Candida meningitis has been noted in those who have HIV, neonates (infants) or those who have had neurosurgery (surgery involving the nervous system which includes the brain, nerves and spinal cord). This has a high mortality rate and is often only detected in a post-mortem.
If deep-seated candidiasis infects the eyes is can present as endophthalmitis or chorioretinitis (inflammatory conditions of the eye). An ophthalmoscopy will need to be conducted that allows the doctor to take a look into the structures of the eye using an ophthalmoscope which is a viewing device with various lenses and a light attached.
Symptoms of deep-seated tissue candidiasis
The symptoms experienced with deep-seated tissue candidiasis are dependent on the site infected. Thus, each case is different with different symptoms, and the site of infection dictates the physical symptoms. Some of the symptoms can include:
- Dysphagia – This is a condition that involves drooling, having a hoarse voice, suffering from heartburn, having pain or difficulty swallowing or regurgitating food.
- Mucosal and skin lesions
- Renal (kidney) shutdown
- Brain fog – This is also known brain fatigue and may involve moderate to severe episodes of the affected person suffering from mental confusion which occurs without warning. This often results in a lack of focus, reduced mental ability and poor memory. This symptoms is often linked to the treatment of Candida with antifungal medications and is also associated with the lupus-like symptoms. Brain fog is typically linked to Candida albicans and Candida die-off during treatment.
Diagnosing deep-seated tissue candidiasis
It is often difficult for deep-seated candidiasis to be accurately diagnosed. Blood cultures having a low sensitivity, meaning the results are not always able to detect the fungus and are not completely accurate, therefore not all the cases of invasive candidemia are detected.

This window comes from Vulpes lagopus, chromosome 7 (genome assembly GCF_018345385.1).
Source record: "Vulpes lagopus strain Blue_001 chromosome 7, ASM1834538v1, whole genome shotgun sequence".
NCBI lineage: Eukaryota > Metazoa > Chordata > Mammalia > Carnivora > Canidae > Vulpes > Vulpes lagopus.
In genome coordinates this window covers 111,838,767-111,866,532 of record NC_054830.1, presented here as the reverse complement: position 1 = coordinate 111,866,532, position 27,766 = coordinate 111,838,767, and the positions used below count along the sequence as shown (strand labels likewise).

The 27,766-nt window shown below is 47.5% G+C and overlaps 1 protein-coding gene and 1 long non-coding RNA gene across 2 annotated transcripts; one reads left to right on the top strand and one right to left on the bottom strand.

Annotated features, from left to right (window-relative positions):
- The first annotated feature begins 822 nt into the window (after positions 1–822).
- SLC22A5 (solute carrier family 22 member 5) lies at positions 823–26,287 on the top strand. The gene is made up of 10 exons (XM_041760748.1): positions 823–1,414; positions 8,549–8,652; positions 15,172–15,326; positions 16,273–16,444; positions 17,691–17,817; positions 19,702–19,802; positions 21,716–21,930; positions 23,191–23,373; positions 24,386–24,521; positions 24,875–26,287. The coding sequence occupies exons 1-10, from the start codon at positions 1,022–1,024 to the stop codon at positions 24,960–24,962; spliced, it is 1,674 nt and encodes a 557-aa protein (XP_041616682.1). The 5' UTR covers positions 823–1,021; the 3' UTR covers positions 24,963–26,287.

The issue with deep-seated tissue candidiasis comes in with colonisation (the organism spreads without causing an infection). People are often heavily colonised, particularly when they have been treated with broad-spectrum antibiotics. A candida infection (candidiasis) usually develops secondary to colonisation.
Early diagnosis and accurate treatment are associated with a more positive prognosis. While tests may show the presence of candida, it is difficult to differentiate between colonisation and infection at present. This is due to the fact that a diagnosis is dependent on the lab findings from blood and culture tests. There is currently an urgent need for more specific markers to be developed in order to make a more accurate diagnosis.
Treating deep-seated tissue candidiasis
The treatment for deep-seated tissue candidiasis will require an individualised approach for each case. Therefore, treating the site of infection or the manifestation of the condition will involve antifungal therapy, with the dose and duration tailored according to the type of infection present. These drugs are likely to be administered intravenously or orally and can include brands in one of the following classes of drugs:
- Polyenes – The medication known as amphotericin B is a common kind of polyene drug.
There are a number of side effects when using the majority of the above systemic antifungal drugs. These can include nausea, vomiting, hepatitis, headaches, kidney-toxicity and even lupus-like symptoms (this is an autoimmune, inflammatory condition wherein the immune system will attack its own tissues resulting in joint pain, fatigue and sometimes brain fog).
Identifying and removing the source of infection such as a device (i.e. a catheter) or drug that is compromising the immune system is critical.
In some cases, surgical debridement (wherein the site of infection is surgically removed) may also be required.
21. Statistics | Invasive Candidiasis | Candidiasis | Types of Diseases | Fungal Diseases | CDC. Cdc.gov. https://www.cdc.gov/fungal/diseases/candidiasis/invasive/statistics.html. Accessed May 23, 2019.
22. Yapar N. Epidemiology and risk factors for invasive candidiasis. Ther Clin Risk Manag. 2014;(10):95-105.doi:10.2147/tcrm.s40160